Dana DeLouis wrote...

....

>I used Int since you are doing Mod 97, and it shouldn't make a difference.

>A higher Mod requires a few more steps. I mention this as the use of Int( )

>will revert back to double.

>

>Sub Demo()

> Dim n

> Dim R As Long

> n = CDec("210005665660111000") / 97

> R = (n - Int(n)) * 97

>

> Debug.Print n

> Debug.Print R

>End Sub

>

>Returns:

> 2165006862475371.1340206185567

> 13

>

>Which checks with another program:

>Mod[210005665660111000, 97]

>13
....

Personally, I prefer divide & conquer (pun intended), and for division

the best d&c algorithm is long division. If there are 18 decimal

numberals in the numeric string, the remainder when dividing by 97 is

given by

=MOD(MOD(MOD(MID(s,1,6),97)&MID(s,7,6),97)&MID(s,13,6),97)

Elementary school long division uses one numeral at a time, but it's

not necessary. It's reasonably efficient to use 3 chunks of 6 numerals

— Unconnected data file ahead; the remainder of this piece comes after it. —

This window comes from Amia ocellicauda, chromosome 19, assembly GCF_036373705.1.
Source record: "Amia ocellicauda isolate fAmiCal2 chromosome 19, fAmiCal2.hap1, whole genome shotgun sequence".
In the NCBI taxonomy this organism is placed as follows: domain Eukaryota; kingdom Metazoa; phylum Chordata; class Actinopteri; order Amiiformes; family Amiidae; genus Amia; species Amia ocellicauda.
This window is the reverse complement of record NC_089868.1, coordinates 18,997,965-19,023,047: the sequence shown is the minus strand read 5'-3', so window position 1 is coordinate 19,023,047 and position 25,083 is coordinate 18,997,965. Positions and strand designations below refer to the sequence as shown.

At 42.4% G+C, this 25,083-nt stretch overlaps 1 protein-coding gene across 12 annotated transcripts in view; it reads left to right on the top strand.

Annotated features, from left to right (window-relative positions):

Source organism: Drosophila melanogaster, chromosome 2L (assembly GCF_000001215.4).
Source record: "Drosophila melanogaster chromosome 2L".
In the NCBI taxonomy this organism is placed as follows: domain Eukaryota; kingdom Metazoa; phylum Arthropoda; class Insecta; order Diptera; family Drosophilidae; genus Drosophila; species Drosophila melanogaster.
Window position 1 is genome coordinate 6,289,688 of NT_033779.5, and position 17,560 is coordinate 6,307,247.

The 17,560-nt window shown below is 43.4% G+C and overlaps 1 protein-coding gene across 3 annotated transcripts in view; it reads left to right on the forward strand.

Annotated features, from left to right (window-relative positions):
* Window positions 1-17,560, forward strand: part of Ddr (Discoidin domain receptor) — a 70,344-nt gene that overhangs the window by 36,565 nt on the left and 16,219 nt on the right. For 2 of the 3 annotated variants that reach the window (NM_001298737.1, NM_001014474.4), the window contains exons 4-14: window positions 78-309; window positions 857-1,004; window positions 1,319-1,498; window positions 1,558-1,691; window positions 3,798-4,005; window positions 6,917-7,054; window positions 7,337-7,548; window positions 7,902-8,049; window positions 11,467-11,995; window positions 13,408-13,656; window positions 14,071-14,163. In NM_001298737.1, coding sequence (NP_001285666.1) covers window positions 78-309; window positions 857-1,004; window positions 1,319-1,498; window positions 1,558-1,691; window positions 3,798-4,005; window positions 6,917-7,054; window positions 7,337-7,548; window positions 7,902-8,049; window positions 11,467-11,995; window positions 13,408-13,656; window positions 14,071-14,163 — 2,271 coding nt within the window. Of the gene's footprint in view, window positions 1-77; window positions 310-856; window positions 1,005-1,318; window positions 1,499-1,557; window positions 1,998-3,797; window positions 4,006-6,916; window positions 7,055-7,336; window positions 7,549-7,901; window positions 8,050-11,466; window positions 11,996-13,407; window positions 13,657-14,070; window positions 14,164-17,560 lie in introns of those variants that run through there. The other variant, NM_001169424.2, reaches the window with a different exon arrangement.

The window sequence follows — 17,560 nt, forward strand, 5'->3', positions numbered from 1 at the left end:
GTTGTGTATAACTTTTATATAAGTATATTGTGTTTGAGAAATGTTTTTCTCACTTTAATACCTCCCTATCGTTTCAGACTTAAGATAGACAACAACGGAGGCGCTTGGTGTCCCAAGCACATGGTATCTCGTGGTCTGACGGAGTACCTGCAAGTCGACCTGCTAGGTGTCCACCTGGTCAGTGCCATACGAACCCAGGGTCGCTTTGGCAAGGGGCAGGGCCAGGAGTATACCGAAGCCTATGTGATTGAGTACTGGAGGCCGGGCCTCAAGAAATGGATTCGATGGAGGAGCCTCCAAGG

each. Note that using 2 chunks of 9 numerals each can bump into the bug

in Excel's MOD function

(

http://support.microsoft.com/default...b;en-us;119083).

FTHOI, the quotient is given by

=INT(MID(s,1,6)/97)&TEXT(INT((MOD(MID(s,1,6),97)&MID(s,7,6))/97),"000000")

&TEXT(INT((MOD(MOD(MID(s,1,6),97)&MID(s,7,6),97)&MID(s,13,6))/97),"000000")

and the full result could be given by

=INT(MID(s,1,6)/97)&TEXT(INT((MOD(MID(s,1,6),97)&MID(s,7,6))/97),"000000")

&TEXT(INT((MOD(MOD(MID(s,1,6),97)&MID(s,7,6),97)&MID(s,13,6))/97),"000000")

&TEXT(MOD(MOD(MOD(MID(s,1,6),97)&MID(s,7,6),97)&MID(s,13,6),97)/97,

".000000000000000")

which returns

2165006862475371.134020618556701

Who says Excel can't handle more than 15 decimal digits?!